These were the findings of the Farm Business Survey 2013-14 of horticulture production in England from Rural Business Research and the University of Reading.
Richard Crane, agriculture and food team researcher at the University of Reading, attributed ornamental horticulture's results in 2013 to the weather.
"The 2013-14 report has not been a lot better for hardy nursery stock and bedding producers," he said. "It was similar to the year before, which is in some ways a little bit surprising because summer 2013 was a better year, though there was a very late spring, which could be the reason why there was not much improvement.
"In 2012 there was a bad washout after a decent spring post-May, which meant reduced sales, and in 2013 it was a very late spring so there were lost sales in that period. I hope the 2014 year we're costing now is a better year thanks to the better weather."
The survey found that in 2013 output from horticulture was up four per cent at £3.007m from £2.877m, with non-edibles up four per cent and field vegetables up five per cent.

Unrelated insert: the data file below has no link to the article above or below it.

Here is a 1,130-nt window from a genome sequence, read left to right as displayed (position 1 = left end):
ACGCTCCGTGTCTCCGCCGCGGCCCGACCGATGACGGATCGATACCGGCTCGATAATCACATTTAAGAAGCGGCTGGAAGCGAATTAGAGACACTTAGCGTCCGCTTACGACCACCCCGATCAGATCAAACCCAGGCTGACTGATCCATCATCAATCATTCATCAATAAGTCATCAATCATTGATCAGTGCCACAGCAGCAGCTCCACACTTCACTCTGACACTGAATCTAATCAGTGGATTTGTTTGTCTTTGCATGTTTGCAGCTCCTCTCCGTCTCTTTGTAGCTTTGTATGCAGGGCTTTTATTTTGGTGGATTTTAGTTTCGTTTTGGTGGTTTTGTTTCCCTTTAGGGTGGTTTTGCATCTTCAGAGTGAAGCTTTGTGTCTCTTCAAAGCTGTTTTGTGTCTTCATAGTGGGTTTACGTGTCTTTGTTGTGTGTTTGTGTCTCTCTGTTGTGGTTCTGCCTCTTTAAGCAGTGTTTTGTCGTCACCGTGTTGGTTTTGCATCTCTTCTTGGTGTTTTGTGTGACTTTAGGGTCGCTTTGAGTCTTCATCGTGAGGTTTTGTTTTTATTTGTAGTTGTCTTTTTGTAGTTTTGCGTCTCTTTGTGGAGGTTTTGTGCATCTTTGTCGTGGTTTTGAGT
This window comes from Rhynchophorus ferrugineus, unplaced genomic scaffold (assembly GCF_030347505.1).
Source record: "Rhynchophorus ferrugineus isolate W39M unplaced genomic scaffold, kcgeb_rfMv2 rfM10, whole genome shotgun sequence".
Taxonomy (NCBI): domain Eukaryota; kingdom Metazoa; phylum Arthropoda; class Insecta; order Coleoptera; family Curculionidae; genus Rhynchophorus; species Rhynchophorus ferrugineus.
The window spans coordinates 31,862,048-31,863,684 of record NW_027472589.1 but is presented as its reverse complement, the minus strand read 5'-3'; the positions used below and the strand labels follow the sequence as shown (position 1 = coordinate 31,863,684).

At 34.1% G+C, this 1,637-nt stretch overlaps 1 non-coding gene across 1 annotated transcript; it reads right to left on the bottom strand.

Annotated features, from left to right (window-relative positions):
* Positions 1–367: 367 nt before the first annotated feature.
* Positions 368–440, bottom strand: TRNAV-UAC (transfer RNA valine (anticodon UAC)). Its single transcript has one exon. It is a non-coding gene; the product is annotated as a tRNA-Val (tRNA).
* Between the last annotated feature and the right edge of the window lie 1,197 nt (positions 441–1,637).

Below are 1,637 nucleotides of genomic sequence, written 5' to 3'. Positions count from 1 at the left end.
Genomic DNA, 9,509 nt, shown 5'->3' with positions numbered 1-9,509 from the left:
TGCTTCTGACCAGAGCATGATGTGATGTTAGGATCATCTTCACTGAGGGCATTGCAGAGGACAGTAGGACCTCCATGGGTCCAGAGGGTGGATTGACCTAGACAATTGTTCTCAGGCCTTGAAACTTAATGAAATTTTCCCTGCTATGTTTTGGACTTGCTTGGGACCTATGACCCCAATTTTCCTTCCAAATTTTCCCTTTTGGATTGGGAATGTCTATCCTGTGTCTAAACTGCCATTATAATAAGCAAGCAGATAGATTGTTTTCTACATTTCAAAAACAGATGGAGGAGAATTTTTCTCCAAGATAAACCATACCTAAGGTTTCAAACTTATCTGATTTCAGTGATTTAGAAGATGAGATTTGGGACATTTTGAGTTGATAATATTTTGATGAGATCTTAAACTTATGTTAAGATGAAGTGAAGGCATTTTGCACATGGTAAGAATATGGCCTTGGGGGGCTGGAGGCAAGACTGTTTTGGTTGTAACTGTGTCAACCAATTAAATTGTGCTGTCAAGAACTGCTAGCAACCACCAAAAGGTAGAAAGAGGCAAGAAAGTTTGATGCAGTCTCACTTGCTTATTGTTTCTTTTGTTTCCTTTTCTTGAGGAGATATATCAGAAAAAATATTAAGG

In 2013 there was a 19 per cent increase in orchard fruit output but a £14m (four per cent) drop in soft-fruit output, after a 190 per cent increase over the past decade thanks to areas grown under glass. Spanish tunnels grew by 55 per cent (79ha) compared to 2003.
The average farm business income (FBI) of horticultural businesses in 2013-14 increased by 30 per cent from 2012 to £33,925.
FBI increased by 30 per cent to £33,900 per business in all horticulture sectors in 2013-14 compared to 2012-13, when there was a 43 per cent decrease in average FBI between 2011-12 and 2012-13. Expenditure on young plants, fertilisers, composts and glasshouse fuel all fell, while summer 2013 weather and its economy was better than in 2012.
In value terms, total output from non-edibles was £1.097m in 2013, up four per cent on 2012.